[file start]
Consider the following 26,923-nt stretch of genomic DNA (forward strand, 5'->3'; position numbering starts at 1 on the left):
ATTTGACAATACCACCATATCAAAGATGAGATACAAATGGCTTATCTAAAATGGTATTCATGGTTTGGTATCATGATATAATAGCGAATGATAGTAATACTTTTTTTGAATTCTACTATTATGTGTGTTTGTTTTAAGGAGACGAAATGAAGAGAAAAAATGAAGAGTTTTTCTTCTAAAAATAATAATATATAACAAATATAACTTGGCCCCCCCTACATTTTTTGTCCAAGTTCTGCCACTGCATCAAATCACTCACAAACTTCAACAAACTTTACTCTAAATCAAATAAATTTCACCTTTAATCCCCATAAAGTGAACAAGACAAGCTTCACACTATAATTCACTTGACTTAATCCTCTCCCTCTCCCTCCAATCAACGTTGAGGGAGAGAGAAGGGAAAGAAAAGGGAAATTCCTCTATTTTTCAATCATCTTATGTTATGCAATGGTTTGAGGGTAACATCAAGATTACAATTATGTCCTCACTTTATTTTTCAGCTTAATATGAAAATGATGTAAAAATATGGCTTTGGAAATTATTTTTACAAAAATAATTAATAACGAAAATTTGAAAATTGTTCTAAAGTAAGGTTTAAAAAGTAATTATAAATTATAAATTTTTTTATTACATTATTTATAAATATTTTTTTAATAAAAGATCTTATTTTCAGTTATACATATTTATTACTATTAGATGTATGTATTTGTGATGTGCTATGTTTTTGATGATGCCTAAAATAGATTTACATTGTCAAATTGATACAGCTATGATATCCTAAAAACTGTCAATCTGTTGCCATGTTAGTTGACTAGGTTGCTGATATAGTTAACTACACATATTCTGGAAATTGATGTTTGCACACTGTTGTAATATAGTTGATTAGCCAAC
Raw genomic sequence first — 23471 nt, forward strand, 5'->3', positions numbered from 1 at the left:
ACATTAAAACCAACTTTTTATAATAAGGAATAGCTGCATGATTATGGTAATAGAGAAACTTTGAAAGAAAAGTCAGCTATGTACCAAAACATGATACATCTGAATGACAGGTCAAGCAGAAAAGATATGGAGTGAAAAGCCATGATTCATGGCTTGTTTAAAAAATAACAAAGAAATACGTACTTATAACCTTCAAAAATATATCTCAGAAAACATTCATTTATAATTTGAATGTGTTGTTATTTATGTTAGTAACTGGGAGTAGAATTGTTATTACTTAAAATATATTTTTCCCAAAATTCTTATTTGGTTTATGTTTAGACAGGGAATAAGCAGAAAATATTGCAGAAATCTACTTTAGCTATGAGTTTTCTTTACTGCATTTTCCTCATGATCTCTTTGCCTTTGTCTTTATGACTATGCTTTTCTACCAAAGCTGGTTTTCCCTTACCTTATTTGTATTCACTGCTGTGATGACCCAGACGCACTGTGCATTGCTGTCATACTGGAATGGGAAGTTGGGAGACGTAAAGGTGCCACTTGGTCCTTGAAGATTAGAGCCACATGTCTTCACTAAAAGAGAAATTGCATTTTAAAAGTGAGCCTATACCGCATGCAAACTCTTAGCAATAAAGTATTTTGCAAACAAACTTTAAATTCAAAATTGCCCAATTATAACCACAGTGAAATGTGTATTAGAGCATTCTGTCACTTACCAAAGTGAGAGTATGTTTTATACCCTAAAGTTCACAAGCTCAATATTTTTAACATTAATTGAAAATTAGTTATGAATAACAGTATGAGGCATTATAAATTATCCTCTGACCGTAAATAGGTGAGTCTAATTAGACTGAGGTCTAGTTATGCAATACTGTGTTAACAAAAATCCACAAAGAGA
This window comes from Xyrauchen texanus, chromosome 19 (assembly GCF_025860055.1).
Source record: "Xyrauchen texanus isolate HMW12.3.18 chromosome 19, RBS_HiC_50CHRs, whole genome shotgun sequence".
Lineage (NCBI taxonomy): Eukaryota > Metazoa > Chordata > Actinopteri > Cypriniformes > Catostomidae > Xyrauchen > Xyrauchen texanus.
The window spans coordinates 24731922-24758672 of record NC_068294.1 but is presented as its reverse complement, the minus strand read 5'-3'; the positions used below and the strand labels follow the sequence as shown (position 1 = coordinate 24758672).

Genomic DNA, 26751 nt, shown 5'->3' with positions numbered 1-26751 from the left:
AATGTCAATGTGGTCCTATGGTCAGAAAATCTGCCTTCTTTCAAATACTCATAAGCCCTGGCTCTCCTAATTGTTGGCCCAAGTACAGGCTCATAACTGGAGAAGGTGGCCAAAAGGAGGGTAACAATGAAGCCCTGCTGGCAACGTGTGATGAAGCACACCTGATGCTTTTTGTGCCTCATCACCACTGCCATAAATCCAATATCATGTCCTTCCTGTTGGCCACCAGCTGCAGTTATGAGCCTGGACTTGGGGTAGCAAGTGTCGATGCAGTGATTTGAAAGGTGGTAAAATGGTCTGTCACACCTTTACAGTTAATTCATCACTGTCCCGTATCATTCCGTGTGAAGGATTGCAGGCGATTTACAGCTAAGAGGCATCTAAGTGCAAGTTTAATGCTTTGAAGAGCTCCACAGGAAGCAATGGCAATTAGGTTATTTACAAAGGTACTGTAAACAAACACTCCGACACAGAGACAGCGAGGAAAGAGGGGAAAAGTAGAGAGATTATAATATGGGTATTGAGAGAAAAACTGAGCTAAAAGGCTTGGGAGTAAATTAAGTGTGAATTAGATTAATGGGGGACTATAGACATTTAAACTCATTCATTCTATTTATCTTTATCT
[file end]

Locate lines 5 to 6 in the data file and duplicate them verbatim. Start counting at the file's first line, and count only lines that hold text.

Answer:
This window comes from Xyrauchen texanus, chromosome 19 (assembly GCF_025860055.1).
Source record: "Xyrauchen texanus isolate HMW12.3.18 chromosome 19, RBS_HiC_50CHRs, whole genome shotgun sequence".